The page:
Recent legislation may prove to be a challenge for individuals working in the federal sector who owe back taxes. Under the Tax Accountability Act, the federal government may deny such individuals eligibility for federal grants, contracts and even federal employment. Under this proposal, such individuals would need to certify their tax status prior to eligibility for these items.
Taxpayers often are subject to tax audits and other agency actions taken by the IRS. The notice of an audit can cause understandable concern. Mistakes and findings of wrongdoing can lead to tax penalties and criminal charges. However, even the IRS recognizes that taxpayers have rights under the law.
When you think of Tax Day, you probably think of April 15. And, in most years, you'd be correct. But 2017 has a different deadline due to some scheduling quirks caused by holidays, so Tax Day actually falls later this year.
Florida has more IRS offices than all but four other states, and many of these offices are in South Florida. That alone makes it more likely that Florida residents and Florida businesses will be selected for an in-person IRS audit (called field audits) or face other issues with the IRS.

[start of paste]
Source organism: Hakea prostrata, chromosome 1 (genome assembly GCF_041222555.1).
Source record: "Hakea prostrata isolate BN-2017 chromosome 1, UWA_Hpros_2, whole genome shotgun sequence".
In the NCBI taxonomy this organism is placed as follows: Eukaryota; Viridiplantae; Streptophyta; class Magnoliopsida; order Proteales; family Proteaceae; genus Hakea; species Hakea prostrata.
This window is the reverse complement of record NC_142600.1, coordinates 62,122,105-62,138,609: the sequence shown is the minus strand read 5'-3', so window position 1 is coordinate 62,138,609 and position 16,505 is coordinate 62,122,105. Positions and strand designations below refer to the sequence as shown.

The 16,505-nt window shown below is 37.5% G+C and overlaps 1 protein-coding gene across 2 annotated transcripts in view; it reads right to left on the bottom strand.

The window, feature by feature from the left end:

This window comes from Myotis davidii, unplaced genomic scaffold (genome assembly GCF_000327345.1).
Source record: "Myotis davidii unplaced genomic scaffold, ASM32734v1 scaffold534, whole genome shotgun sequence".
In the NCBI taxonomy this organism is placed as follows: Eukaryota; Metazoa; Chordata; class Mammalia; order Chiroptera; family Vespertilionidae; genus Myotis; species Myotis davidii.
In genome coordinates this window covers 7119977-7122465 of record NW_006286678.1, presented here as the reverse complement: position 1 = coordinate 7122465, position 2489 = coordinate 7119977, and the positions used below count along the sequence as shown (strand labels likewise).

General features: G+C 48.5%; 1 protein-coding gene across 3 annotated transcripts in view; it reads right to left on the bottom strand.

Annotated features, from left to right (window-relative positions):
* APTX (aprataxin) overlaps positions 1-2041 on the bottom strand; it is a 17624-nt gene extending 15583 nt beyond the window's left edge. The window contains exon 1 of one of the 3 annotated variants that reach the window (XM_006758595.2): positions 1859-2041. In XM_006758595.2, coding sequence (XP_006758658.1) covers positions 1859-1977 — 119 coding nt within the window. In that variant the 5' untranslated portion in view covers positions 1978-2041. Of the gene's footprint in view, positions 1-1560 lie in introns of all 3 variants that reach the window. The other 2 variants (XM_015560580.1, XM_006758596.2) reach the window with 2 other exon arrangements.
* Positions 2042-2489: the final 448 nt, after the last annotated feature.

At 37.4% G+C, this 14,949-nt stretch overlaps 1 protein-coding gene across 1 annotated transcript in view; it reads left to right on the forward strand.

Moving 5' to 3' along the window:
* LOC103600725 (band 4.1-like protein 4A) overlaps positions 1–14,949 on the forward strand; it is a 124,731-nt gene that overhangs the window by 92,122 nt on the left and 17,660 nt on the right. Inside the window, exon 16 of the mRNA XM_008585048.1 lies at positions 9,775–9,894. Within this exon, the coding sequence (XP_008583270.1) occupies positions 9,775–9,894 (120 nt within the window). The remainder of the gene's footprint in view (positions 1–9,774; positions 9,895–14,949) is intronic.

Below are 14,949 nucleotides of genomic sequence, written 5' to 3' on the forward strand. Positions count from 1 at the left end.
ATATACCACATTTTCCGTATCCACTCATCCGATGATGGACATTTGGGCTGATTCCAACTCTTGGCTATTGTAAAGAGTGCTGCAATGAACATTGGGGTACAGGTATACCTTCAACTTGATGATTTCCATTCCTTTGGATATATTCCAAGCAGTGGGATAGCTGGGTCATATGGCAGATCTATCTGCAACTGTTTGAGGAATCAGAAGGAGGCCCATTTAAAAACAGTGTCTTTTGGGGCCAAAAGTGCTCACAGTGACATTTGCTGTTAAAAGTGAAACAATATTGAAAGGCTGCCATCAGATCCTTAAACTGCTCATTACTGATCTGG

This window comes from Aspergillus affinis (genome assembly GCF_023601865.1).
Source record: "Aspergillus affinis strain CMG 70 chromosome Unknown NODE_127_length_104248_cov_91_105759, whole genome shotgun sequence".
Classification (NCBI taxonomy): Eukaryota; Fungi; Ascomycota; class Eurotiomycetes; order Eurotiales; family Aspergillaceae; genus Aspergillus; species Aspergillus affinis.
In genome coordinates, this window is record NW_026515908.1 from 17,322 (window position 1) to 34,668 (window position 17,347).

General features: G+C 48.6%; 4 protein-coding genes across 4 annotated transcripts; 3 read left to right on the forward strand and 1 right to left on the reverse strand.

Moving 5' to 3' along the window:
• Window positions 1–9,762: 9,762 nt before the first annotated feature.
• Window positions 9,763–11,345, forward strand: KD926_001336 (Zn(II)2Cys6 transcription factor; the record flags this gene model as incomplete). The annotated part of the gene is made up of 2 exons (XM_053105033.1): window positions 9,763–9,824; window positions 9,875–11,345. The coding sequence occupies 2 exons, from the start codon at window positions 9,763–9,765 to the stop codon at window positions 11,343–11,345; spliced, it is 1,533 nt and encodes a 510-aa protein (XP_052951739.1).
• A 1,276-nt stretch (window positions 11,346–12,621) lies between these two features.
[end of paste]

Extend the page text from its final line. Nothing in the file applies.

Whistleblowers receive financial awards for reporting on alleged violations of the federal tax code. This may be good news to whistleblowers, but it can be bad news for those wrongly accused of tax evasion.
Many U.S. citizens, including Michigan residents, put their offshore savings into deferred compensation plans. Taxpayers may do this in an attempt to defer otherwise taxable income to avoid paying at current tax rates. In fact, many individuals with offshore accounts have been doing this since the 1990s.
While there are advantages in being self-employed, taxes can be more complicated for self-employed individuals than those who work for someone else. Additional tax forms will require filing to meet IRS guidelines. And due to such complications, there is a greater increase of mistakes made during filing that could lead to a higher chance of audits and criminal penalties.
As a general rule, we do not hold people accountable for the wrongdoing of someone else. This is true even if you happen to be married to the wrongdoer and you filed taxes jointly with that individual.